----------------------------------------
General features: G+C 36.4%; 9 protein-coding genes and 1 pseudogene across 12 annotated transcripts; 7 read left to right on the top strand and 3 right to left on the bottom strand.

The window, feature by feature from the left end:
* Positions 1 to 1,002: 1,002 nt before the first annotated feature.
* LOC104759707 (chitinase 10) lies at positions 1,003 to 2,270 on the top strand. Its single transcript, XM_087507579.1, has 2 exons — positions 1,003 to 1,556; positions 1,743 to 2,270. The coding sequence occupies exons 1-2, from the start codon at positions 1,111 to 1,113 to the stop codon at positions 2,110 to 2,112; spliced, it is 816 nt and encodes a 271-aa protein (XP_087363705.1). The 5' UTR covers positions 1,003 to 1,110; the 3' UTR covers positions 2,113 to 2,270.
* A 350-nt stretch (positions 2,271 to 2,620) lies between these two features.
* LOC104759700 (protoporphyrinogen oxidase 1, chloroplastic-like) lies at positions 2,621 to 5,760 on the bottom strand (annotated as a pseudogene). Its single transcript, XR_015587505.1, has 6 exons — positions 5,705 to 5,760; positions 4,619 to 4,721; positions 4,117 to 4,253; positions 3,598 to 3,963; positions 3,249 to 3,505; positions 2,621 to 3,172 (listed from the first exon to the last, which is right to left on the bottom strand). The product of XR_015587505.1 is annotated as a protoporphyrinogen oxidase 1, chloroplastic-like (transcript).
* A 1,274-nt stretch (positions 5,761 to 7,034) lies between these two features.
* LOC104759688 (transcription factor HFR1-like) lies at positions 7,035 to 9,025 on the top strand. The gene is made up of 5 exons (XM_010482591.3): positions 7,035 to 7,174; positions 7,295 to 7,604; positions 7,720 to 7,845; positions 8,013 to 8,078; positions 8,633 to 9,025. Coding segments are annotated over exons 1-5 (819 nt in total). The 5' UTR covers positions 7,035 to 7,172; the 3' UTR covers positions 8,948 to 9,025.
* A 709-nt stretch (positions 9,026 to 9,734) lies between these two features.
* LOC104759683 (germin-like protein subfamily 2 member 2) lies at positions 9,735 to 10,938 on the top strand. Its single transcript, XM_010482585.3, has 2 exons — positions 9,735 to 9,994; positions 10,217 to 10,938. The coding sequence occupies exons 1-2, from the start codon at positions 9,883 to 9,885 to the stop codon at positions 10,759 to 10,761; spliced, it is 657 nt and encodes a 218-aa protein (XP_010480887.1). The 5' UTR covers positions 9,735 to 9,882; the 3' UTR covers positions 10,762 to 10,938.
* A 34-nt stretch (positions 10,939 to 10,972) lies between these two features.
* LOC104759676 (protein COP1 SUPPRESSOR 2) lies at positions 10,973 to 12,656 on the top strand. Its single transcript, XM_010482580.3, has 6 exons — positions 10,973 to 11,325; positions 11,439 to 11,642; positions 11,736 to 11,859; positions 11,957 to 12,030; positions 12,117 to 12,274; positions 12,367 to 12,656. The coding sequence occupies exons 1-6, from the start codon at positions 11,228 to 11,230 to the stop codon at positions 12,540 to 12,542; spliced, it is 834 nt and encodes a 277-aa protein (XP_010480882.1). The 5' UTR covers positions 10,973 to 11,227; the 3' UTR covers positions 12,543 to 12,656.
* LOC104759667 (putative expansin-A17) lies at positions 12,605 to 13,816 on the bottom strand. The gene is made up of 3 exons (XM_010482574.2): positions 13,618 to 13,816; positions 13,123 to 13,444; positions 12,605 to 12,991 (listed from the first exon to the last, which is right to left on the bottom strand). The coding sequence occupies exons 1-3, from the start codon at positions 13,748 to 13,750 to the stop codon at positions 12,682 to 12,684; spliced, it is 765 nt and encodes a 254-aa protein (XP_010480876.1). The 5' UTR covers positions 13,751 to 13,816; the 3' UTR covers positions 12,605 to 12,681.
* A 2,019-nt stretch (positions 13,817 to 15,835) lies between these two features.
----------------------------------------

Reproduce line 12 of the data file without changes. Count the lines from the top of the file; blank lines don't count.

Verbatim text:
* LOC104759676 (protein COP1 SUPPRESSOR 2) lies at positions 10,973 to 12,656 on the top strand. Its single transcript, XM_010482580.3, has 6 exons — positions 10,973 to 11,325; positions 11,439 to 11,642; positions 11,736 to 11,859; positions 11,957 to 12,030; positions 12,117 to 12,274; positions 12,367 to 12,656. The coding sequence occupies exons 1-6, from the start codon at positions 11,228 to 11,230 to the stop codon at positions 12,540 to 12,542; spliced, it is 834 nt and encodes a 277-aa protein (XP_010480882.1). The 5' UTR covers positions 10,973 to 11,227; the 3' UTR covers positions 12,543 to 12,656.